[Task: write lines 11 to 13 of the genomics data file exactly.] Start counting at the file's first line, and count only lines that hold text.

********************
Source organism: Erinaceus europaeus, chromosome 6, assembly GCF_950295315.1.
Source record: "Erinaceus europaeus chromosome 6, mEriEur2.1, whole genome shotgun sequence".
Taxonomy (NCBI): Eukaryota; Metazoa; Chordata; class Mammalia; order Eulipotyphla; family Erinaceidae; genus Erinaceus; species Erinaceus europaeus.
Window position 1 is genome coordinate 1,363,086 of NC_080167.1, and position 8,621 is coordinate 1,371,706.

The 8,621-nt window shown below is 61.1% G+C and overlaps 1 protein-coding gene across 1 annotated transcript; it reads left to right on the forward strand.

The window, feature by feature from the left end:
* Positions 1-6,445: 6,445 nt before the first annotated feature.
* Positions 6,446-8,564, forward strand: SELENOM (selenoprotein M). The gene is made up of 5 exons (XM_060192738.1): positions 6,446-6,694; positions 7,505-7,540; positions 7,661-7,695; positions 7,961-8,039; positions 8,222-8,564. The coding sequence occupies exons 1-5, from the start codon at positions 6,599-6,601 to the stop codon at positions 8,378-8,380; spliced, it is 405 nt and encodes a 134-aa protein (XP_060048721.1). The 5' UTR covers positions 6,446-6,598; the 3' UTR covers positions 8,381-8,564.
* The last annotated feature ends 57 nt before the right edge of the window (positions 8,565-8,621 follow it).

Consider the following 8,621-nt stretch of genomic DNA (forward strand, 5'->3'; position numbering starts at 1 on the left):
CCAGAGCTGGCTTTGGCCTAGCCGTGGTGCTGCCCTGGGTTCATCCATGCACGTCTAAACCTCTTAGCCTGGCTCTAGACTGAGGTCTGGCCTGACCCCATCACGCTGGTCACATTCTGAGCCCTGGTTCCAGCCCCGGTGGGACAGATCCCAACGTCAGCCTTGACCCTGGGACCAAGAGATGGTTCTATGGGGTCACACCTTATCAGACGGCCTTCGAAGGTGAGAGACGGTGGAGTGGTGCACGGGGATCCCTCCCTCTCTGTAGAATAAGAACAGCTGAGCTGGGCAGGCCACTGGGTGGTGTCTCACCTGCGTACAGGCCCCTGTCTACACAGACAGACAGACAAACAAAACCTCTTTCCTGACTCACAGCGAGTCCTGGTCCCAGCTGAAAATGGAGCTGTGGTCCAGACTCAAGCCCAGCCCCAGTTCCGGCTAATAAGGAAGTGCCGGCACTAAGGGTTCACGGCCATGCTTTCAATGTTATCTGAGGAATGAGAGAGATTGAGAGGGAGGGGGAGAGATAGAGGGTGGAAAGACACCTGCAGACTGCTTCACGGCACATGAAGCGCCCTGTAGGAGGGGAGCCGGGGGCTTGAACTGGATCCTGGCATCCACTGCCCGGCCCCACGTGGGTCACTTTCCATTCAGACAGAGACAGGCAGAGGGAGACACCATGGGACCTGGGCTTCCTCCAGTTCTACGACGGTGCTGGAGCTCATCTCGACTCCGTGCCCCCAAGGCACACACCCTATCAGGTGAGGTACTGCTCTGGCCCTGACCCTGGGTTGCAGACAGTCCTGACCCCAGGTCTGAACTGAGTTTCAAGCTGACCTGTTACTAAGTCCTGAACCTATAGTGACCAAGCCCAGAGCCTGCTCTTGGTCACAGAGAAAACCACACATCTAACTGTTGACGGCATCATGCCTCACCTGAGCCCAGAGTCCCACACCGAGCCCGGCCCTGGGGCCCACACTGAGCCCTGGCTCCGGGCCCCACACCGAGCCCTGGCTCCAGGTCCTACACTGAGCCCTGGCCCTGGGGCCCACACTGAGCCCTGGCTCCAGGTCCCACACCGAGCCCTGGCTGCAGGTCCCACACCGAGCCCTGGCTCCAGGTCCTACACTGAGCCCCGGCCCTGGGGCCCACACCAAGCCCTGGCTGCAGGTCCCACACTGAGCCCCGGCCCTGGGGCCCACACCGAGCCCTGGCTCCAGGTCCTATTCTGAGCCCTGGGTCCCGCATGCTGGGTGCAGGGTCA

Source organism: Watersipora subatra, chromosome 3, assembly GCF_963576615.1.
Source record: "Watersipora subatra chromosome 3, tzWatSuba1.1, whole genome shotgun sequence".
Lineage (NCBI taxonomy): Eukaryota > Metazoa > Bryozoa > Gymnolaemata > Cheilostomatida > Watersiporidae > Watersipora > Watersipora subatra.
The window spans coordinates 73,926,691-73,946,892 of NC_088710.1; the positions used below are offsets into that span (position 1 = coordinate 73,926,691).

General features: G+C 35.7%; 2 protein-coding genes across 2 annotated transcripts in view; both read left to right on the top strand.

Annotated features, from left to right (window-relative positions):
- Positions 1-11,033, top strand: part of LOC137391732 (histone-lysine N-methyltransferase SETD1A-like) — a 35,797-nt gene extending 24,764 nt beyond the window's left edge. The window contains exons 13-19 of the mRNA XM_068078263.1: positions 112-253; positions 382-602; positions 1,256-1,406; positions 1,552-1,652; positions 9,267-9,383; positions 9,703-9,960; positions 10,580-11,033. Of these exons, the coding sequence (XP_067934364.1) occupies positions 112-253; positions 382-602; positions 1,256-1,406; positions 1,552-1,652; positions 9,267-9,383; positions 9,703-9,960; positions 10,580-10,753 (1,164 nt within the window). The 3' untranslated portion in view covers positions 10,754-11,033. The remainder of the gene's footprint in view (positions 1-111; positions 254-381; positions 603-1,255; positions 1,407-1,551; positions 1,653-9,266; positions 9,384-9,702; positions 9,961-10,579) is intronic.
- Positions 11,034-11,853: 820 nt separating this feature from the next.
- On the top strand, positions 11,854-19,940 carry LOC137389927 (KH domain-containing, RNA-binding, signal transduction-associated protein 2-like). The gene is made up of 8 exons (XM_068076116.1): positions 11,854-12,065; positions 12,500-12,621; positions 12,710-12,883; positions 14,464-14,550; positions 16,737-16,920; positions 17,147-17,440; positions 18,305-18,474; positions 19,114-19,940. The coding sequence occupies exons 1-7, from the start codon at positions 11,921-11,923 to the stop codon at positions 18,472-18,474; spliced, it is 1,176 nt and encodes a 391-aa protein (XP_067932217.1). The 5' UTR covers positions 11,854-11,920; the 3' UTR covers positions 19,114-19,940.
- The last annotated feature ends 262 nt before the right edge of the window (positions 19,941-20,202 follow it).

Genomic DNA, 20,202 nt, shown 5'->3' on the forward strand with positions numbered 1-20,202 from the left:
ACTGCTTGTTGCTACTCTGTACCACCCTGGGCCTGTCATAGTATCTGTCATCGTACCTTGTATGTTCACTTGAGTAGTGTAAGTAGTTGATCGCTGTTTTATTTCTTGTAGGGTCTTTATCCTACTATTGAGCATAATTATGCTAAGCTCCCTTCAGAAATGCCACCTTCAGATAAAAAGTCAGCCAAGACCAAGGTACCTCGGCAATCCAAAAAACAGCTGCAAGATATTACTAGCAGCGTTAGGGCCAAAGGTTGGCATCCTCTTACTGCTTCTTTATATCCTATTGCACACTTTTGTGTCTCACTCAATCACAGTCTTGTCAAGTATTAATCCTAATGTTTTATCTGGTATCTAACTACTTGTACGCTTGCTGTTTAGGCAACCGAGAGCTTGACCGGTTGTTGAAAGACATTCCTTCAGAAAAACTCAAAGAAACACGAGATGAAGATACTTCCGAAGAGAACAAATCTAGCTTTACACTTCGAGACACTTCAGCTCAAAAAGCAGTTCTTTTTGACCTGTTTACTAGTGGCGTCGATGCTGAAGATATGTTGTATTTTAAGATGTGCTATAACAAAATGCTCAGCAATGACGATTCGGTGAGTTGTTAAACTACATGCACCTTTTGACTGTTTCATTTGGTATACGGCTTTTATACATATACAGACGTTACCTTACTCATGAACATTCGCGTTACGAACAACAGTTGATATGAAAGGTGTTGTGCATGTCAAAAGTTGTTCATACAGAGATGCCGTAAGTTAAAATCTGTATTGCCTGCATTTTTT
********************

CCAGAGCTGGCTTTGGCCTAGCCGTGGTGCTGCCCTGGGTTCATCCATGCACGTCTAAACCTCTTAGCCTGGCTCTAGACTGAGGTCTGGCCTGACCCCATCACGCTGGTCACATTCTGAGCCCTGGTTCCAGCCCCGGTGGGACAGATCCCAACGTCAGCCTTGACCCTGGGACCAAGAGATGGTTCTATGGGGTCACACCTTATCAGACGGCCTTCGAAGGTGAGAGACGGTGGAGTGGTGCACGGGGATCCCTCCCTCTCTGTAGAATAAGAACAGCTGAGCTGGGCAGGCCACTGGGTGGTGTCTCACCTGCGTACAGGCCCCTGTCTACACAGACAGACAGACAAACAAAACCTCTTTCCTGACTCACAGCGAGTCCTGGTCCCAGCTGAAAATGGAGCTGTGGTCCAGACTCAAGCCCAGCCCCAGTTCCGGCTAATAAGGAAGTGCCGGCACTAAGGGTTCACGGCCATGCTTTCAATGTTATCTGAGGAATGAGAGAGATTGAGAGGGAGGGGGAGAGATAGAGGGTGGAAAGACACCTGCAGACTGCTTCACGGCACATGAAGCGCCCTGTAGGAGGGGAGCCGGGGGCTTGAACTGGATCCTGGCATCCACTGCCCGGCCCCACGTGGGTCACTTTCCATTCAGACAGAGACAGGCAGAGGGAGACACCATGGGACCTGGGCTTCCTCCAGTTCTACGACGGTGCTGGAGCTCATCTCGACTCCGTGCCCCCAAGGCACACACCCTATCAGGTGAGGTACTGCTCTGGCCCTGACCCTGGGTTGCAGACAGTCCTGACCCCAGGTCTGAACTGAGTTTCAAGCTGACCTGTTACTAAGTCCTGAACCTATAGTGACCAAGCCCAGAGCCTGCTCTTGGTCACAGAGAAAACCACACATCTAACTGTTGACGGCATCATGCCTCACCTGAGCCCAGAGTCCCACACCGAGCCCGGCCCTGGGGCCCACACTGAGCCCTGGCTCCGGGCCCCACACCGAGCCCTGGCTCCAGGTCCTACACTGAGCCCTGGCCCTGGGGCCCACACTGAGCCCTGGCTCCAGGTCCCACACCGAGCCCTGGCTGCAGGTCCCACACCGAGCCCTGGCTCCAGGTCCTACACTGAGCCCCGGCCCTGGGGCCCACACCAAGCCCTGGCTGCAGGTCCCACACTGAGCCCCGGCCCTGGGGCCCACACCGAGCCCTGGCTCCAGGTCCTATTCTGAGCCCTGGGTCCCGCATGCTGGGTGCAGGGTCA

Source organism: Watersipora subatra, chromosome 3, assembly GCF_963576615.1.
Source record: "Watersipora subatra chromosome 3, tzWatSuba1.1, whole genome shotgun sequence".